The PIV method makes it possible to record instantaneous velocity fields in the measurement plane and observe the instantaneous flow pattern within the light sheet plane.

Advantages of the method include:

  • non-intrusive measurements;
  • wide dynamic range of measured velocity (of the order of 500:1) which allows for studying complex turbulent flows using the PIV method;
  • the ability to record the instantaneous spatial distribution of velocity;
  • the ability to obtain information about the dynamics of structures and their size and to calculate the differential characteristics of spatial and spatio-temporal correlations and statistical characteristics of the flow.

Methods of digital flow visualization are currently in demand for practical applications:

  • in the aircraft industry;
  • in industrial wind tunnels for the full airflow patterns over aircraft, car and bridge components; in energy production, chemical industry, oil and gas industry, mechanical engineering (for effective diagnostics and optimization of aero- and hydrodynamics of actual devices or their models);
  • for physical modeling in medicine to observe the work of artificial blood vessels and valves.

The general structure of the PIV method is shown in a figure below:

Instantaneous velocity field measurement in the target area of the flow is based on determining particle displacement in the target area over a fixed time interval (Δt) between two flashes of a double-pulsed laser. The target area is a part of the light sheet plane defined by the specifications of the recording optical system such as a CCD digital camera. Post-processing of the image frames 1 and 2 allows to calculate particle displacement over the time (Δt) and generate a two-component velocity vector field. Two-component values of velocity vectors are projections of real (three-dimensional) flow velocity vectors in the target area onto the plane of the recording optical system (module).

The PIV method uses correlation algorithms of image processing, dividing the flow field into basic measurement volumes. For each measurement volume the correlation function of the particle displacement is then calculated. There are two basic types of correlation algorithms:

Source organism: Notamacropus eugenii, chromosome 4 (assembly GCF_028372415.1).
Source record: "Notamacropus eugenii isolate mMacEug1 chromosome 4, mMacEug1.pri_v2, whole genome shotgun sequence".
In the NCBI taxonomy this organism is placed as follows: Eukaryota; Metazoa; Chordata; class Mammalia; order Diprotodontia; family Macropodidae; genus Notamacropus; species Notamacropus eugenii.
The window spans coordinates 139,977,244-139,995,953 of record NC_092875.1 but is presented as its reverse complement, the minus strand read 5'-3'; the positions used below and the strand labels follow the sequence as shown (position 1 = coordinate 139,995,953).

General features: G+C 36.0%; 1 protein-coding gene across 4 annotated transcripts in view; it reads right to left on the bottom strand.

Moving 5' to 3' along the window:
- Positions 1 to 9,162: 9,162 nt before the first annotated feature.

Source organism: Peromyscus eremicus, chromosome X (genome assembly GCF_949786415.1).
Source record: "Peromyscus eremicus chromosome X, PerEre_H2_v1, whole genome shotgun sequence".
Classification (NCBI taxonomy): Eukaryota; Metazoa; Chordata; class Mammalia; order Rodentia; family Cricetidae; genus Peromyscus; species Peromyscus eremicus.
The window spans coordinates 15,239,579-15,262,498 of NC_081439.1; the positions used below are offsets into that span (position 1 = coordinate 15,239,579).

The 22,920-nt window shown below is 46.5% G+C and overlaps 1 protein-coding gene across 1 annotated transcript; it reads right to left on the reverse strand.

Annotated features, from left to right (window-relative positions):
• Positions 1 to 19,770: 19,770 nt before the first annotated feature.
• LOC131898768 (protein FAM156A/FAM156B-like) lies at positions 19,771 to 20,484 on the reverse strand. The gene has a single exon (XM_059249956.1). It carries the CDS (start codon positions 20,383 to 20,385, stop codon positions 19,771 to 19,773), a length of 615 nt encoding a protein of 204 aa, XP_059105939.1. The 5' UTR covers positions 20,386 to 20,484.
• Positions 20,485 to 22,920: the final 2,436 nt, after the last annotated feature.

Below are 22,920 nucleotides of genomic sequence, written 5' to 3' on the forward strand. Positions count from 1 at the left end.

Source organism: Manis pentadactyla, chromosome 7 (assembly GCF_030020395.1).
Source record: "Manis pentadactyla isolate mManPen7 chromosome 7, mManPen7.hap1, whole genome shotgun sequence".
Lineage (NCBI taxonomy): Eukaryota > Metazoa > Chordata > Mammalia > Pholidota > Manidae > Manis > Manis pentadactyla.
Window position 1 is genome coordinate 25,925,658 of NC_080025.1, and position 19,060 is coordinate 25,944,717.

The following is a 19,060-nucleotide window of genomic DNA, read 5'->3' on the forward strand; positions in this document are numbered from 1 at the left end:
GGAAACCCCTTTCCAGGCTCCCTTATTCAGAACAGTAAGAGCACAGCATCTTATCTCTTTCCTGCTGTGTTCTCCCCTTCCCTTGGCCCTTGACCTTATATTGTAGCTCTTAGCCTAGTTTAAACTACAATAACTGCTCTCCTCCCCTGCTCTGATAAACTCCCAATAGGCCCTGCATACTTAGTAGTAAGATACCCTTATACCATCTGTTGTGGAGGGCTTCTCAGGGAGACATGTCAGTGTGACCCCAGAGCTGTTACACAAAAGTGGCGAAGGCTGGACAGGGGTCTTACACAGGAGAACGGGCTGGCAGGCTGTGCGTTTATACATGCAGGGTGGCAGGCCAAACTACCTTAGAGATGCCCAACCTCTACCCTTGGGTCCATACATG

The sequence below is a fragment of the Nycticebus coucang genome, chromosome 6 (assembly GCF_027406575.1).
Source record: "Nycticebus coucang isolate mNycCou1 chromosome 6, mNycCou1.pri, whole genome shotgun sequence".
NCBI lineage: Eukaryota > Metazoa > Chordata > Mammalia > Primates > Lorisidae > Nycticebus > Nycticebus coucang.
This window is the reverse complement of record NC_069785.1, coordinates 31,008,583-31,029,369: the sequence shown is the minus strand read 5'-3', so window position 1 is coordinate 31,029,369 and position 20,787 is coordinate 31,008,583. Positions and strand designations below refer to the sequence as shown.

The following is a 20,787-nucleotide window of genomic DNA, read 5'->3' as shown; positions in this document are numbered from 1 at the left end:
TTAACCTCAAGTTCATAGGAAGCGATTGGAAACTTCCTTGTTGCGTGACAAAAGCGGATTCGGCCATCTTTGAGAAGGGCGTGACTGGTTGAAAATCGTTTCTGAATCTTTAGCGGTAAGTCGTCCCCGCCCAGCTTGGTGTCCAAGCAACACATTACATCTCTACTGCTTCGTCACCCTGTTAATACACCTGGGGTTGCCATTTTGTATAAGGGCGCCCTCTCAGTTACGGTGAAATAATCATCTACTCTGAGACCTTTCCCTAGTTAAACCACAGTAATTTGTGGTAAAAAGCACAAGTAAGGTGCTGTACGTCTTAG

• an autocorrational algorithm, in which the digital camera captures the initial and final positions of particles onto a single image frame;
  • a cross-correlational algorithm, in which the initial and final positions of particles, recorded in two consecutive points in time with a time delay of Δt, are captured onto separate image frames.

Each image frame of the target area is divided into X by X pixel basic measurement volumes so that there are at least several particles in each measurement volume. The size and number of measurement volumes in the target area remain constant for the whole process of calculating the velocity field. The second (final) image frame defines the search area, the size of which should be limited to the maximum measurable particle displacement within a measurement volume. In the PIV method, the optimal measurable displacement is quarter the linear size of the measurement volume, by Nyquist–Kotelnikov theorem.

Knowing the time delay between laser pulses (Δt) and most probable particle displacement (D) one can calculate the velocity in a measurement volume:

V = S D / ∆t,

where S is a scale factor used to convert velocity to m/s.

Such calculation performed on the basic measurement volumes allows to calculate the instantaneous velocity field in the target area. The instantaneous velocity field is a velocity field averaged over a time interval ∆t, which is usually two or three orders of magnitude lower than the minimum characteristic times of the flow.

The correlation of the image frames involves:

  • the standard window overlapping technique;
  • filtering of the correlation function in the frequency domain.

The calculation of the velocity field is performed using iterative algorithms, false vectors correction and removal of spurious vectors methods, which ensures high accuracy of calculation and increases the dynamic range of the measurements.

After measuring a sufficient number of instantaneous velocity fields in a stationary turbulent flow it is possible to calculate the fluctuating velocity field static moments of different orders.

  • average velocity components;
  • second order moments or Reynolds stresses;
  • third order moments etc.